For Revelations of the Black Flame, Norway’s 1349 largely abandoned their monotonous, blasting brand of black metal in favor of noise and ambience, creating an utterly polarizing album in the process. Once the initial shock wears off though, the soundscapes 1349 conjure here slowly begin to seep out of the speakers and infest your ears, worming their way into your soul. It’s none too surprising that Tom G. Warrior also had a hand in the recording, as the claustrophobic blackness here is very similar to that of Triptykon and latter-day Celtic Frost, although the material on Revelations… is much more adventurous in its execution. It’s no mere coincidence that Revelation is the hallucinatory book of the New Testament in which the Apostle John describes the Apocalypse, because while some call this album 1349′s nadir, I call it their first (and so far only) foray into a sound that is utterly deranged, horrific and esoteric, a perfectly sublime sonic accompaniment to Ragnarok if ever there was one.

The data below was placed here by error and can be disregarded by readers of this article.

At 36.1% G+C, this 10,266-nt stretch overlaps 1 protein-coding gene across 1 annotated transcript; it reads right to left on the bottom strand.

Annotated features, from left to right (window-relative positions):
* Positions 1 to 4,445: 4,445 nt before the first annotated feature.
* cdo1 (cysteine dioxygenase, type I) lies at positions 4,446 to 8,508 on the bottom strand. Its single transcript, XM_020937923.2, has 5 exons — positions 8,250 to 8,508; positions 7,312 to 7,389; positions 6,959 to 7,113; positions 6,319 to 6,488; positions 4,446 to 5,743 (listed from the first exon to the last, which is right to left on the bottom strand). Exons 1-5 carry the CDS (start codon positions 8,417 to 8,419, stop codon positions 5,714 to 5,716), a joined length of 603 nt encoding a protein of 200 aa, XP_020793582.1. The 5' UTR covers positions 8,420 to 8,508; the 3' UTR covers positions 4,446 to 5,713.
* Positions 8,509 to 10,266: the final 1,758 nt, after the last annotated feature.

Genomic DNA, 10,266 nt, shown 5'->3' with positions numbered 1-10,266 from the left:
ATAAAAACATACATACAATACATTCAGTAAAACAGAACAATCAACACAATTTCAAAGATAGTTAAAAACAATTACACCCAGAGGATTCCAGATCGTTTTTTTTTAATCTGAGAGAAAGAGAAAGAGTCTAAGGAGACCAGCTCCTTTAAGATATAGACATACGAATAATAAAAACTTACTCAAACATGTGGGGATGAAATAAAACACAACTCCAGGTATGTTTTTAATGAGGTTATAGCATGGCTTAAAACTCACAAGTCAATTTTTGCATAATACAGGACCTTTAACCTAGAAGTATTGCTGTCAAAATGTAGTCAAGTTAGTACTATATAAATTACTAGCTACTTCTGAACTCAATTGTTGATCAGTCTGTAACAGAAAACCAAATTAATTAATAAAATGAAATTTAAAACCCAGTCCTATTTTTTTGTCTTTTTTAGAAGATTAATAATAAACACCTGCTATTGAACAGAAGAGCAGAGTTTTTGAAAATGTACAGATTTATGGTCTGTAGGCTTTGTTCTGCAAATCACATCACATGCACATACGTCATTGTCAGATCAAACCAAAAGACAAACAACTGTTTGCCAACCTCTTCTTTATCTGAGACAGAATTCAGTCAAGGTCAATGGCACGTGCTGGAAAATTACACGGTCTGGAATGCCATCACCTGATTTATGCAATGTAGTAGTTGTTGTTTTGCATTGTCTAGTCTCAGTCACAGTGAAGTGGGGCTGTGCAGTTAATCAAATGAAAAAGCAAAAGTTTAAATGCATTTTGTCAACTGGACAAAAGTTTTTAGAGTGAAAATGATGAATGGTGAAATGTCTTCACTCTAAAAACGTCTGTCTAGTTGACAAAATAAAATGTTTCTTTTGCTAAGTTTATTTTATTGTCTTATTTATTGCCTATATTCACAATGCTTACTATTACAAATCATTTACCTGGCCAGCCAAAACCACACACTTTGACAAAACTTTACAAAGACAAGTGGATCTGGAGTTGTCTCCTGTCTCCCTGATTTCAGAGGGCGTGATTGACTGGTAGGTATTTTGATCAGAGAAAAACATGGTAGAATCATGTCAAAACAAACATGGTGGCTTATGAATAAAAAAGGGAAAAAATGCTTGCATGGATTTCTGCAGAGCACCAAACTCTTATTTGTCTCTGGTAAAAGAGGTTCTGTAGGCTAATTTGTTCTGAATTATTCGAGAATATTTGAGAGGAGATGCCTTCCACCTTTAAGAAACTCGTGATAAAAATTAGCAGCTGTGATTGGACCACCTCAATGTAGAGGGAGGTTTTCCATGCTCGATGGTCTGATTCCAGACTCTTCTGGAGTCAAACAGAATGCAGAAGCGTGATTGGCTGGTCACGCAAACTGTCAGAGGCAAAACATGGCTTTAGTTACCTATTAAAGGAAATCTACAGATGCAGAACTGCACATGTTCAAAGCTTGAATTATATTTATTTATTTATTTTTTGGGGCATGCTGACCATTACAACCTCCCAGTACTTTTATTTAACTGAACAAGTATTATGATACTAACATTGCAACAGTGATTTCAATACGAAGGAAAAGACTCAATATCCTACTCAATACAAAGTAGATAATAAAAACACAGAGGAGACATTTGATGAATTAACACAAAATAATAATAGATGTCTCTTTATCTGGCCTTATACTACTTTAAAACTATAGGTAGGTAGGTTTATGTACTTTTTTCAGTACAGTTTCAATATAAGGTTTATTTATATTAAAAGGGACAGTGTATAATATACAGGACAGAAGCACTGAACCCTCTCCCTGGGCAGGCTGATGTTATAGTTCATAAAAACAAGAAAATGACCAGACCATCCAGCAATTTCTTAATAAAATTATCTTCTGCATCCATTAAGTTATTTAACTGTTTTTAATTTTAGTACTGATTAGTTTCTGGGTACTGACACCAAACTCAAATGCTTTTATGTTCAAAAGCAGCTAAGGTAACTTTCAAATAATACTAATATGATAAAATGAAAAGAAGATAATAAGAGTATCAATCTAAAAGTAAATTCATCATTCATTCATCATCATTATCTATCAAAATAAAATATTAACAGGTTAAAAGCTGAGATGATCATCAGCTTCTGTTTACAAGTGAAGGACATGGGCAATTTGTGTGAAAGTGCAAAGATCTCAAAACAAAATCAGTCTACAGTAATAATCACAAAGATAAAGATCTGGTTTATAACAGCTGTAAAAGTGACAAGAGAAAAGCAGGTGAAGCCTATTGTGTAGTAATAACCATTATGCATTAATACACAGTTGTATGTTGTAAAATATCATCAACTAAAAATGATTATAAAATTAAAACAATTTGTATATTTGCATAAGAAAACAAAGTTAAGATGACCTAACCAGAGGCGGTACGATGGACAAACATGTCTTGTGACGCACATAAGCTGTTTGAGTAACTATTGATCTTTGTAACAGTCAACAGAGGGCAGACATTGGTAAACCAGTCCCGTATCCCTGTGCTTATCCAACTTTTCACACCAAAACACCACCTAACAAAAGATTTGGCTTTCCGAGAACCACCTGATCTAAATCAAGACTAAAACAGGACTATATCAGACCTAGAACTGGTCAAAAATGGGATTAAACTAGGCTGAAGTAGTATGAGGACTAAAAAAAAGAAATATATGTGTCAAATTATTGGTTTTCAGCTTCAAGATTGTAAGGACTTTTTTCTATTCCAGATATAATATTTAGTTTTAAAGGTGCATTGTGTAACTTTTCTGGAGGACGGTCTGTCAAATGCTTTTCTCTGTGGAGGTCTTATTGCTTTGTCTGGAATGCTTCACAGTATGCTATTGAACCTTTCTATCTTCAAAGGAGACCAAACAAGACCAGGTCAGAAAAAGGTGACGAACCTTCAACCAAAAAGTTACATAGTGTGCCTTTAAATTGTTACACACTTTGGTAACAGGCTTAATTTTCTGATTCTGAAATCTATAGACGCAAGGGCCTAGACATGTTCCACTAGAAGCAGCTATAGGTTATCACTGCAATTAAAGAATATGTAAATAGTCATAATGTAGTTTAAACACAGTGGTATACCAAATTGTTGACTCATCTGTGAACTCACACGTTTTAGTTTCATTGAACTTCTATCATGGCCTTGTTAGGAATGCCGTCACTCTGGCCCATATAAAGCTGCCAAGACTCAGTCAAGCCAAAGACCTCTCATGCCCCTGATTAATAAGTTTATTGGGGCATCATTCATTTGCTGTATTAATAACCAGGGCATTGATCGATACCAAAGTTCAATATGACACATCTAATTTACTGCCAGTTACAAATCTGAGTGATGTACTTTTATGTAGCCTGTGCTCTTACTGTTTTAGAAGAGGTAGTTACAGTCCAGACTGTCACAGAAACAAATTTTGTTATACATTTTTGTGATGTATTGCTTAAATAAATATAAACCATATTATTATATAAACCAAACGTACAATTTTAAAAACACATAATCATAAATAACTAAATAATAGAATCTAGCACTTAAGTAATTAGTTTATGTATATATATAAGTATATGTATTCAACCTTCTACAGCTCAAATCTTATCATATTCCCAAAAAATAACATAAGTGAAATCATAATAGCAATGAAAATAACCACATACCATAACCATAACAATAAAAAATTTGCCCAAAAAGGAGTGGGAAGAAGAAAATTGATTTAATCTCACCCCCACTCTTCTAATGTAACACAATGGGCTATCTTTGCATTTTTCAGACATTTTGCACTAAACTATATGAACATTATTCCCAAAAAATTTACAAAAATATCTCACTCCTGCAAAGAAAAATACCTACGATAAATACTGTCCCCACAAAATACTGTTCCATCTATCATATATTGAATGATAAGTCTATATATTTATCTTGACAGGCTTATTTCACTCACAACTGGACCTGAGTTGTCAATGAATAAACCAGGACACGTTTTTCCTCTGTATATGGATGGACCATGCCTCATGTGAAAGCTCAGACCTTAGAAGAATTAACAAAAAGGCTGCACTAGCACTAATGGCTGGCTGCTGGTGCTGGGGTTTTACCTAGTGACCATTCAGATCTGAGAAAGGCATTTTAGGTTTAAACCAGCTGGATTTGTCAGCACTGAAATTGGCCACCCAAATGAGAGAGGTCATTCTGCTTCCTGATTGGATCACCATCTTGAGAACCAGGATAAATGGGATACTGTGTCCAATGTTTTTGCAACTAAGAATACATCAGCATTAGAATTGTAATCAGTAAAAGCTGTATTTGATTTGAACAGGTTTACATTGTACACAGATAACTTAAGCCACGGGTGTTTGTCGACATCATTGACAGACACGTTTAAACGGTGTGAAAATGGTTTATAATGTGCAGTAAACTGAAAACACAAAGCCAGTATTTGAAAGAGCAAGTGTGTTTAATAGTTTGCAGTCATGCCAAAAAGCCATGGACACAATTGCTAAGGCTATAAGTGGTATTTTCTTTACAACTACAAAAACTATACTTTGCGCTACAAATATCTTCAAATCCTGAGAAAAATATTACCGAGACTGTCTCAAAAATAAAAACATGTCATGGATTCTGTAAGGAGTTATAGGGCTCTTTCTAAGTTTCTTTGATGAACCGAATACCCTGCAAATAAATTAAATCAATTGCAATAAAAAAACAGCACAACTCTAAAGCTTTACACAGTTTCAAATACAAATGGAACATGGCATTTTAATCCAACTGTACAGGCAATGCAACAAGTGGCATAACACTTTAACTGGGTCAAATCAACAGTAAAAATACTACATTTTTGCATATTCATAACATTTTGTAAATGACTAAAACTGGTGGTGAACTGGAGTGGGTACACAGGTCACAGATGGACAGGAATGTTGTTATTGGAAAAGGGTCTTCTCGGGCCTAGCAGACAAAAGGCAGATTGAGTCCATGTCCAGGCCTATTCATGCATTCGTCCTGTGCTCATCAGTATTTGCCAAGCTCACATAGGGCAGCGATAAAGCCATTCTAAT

Godflesh – Streetcleaner (Earache)